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A New Way to Shoot

Andrew+McGinty+%28%2718%29+and+Allison+O%27Yang+%28%2718%29+show+off+their+newly+made+cardboard+cameras
Andrew McGinty ('18) and Allison O'Yang ('18) show off their newly made cardboard cameras

Andrew McGinty ('18) and Allison O'Yang ('18) show off their newly made cardboard cameras

Andrew McGinty ('18) and Allison O'Yang ('18) show off their newly made cardboard cameras

Haley LaHa, Page Editor

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    New photography teacher, Mrs. Fisher, has put a spin on the art science of taking photos. For the first two weeks of school, she has instructed her students not just how to use a camera, but how to make one.

    With the help of a template, students were given pieces of cardboard, a box cutting knife, black electrical tape, and a single piece of foil to fashion a light-proof box that could be utilized as a manual camera.

    “Photography is a very simple concept. If we start with a lot of expensive equipment and fancy lenses, we lose the idea of how light is actually working and affecting things. I wanted to go back to super basic so we remember what’s the simple concept of photography and how light is working,” explained Mrs. Fisher.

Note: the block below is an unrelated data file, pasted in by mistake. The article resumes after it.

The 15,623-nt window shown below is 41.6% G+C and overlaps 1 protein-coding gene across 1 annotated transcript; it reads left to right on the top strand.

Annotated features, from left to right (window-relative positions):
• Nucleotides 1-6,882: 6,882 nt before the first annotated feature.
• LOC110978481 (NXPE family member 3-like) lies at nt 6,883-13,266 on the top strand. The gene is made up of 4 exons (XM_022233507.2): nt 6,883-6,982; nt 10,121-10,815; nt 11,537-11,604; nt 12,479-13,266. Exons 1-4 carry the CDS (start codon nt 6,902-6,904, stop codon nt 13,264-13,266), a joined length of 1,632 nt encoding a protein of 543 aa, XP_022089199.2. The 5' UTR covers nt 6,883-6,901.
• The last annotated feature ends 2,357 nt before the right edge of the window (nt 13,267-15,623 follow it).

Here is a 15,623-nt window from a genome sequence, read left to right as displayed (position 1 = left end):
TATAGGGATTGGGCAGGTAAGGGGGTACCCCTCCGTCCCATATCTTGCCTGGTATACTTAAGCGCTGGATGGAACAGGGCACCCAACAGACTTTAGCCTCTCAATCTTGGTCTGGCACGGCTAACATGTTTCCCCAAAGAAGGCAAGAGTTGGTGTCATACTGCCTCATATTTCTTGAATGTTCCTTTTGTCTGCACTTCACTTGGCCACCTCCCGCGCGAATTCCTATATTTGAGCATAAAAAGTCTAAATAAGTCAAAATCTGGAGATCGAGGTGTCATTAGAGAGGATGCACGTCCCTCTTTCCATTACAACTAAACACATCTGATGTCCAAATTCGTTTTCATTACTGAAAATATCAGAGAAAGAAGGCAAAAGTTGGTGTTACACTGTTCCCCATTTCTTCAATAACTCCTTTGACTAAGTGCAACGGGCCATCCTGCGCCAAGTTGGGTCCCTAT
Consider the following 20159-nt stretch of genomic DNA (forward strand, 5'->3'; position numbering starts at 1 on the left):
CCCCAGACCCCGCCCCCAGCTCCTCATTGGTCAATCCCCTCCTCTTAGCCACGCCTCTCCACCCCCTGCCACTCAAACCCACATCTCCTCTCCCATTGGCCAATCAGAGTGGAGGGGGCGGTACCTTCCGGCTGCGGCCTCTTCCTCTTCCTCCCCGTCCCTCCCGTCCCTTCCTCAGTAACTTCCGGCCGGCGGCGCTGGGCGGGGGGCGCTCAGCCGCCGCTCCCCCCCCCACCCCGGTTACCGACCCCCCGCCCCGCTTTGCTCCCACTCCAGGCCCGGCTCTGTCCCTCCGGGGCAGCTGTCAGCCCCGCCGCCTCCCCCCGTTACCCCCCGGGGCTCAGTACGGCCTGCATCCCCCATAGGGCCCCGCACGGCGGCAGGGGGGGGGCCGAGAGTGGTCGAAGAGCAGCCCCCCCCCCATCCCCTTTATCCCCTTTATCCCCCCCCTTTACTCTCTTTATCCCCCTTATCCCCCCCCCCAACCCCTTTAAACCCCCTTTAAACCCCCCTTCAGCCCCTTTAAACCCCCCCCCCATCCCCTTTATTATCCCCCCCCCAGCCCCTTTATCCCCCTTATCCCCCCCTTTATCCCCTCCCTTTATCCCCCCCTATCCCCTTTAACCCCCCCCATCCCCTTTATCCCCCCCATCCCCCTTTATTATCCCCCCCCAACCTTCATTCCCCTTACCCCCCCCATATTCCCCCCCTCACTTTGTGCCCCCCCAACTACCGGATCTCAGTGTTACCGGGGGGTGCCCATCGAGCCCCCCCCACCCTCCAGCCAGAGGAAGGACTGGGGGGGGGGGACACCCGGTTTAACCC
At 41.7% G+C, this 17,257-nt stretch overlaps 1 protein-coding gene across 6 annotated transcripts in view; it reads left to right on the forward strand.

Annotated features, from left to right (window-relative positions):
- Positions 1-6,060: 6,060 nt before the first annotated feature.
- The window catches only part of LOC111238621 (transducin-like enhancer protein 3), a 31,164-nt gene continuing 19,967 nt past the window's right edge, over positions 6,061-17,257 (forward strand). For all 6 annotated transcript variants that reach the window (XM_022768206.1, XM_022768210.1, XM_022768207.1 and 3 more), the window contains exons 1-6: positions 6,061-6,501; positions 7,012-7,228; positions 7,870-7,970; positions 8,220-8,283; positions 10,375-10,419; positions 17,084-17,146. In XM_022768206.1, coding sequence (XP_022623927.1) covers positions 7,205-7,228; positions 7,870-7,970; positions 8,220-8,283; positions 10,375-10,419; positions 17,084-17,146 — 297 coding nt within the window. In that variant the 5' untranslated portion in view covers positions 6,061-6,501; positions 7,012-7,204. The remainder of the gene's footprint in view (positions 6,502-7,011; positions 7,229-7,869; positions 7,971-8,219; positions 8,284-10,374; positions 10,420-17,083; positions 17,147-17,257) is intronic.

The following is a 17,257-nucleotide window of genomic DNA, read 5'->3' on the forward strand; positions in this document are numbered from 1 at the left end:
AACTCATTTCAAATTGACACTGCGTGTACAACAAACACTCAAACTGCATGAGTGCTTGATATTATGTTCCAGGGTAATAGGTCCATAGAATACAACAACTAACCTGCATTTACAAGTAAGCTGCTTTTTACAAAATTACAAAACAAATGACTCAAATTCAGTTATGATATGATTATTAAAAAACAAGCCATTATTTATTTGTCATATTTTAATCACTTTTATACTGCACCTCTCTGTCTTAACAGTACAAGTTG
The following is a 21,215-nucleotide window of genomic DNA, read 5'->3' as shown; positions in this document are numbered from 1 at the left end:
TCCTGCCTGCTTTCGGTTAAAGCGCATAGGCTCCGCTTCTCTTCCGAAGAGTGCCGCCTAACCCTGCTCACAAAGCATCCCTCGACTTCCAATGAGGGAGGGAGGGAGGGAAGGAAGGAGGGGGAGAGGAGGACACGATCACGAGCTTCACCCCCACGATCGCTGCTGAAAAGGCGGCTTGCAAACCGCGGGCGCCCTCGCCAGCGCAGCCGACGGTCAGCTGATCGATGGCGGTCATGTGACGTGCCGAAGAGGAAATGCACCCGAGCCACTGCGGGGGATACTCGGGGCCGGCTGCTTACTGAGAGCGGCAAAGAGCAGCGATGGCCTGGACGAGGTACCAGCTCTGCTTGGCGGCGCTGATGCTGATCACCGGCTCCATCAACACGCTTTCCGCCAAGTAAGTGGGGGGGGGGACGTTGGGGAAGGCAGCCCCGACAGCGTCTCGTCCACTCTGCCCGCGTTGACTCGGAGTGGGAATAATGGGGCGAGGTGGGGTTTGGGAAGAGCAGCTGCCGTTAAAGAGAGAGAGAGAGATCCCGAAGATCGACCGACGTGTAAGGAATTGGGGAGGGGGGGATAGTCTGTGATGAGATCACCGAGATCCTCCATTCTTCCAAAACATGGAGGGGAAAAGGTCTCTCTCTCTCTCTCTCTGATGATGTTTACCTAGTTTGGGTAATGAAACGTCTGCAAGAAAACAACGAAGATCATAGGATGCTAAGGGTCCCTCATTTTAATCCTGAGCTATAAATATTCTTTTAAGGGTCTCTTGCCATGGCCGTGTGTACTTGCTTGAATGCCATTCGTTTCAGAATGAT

To take photos with these handmade cameras, students use photo paper as they would to develop film from a film camera. After light exposure through a small pinhole in the box, the photo can be developed in the darkroom through the same process after one would develop a picture from film.

    “I think [taking pictures with the cardboard camera] is really fun because it’s a good way to learn how cameras actually work, even though it is kind of hard and takes a good amount of work,” said Drew McGinty (‘18).

    This project has put a profound twist on taking photos and seems to be changing the perspectives of many students in how they view the art of photography.

    “Building the box camera correctly was much harder than I expected. It takes a lot of time and effort, but it really makes you appreciate the creative process,” stated Trevor Wallace (‘18).

    Through completing this project Mrs. Fisher encourages her students to “keep it simple, keep it real, and to keep looking around at the world.”

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A New Way to Shoot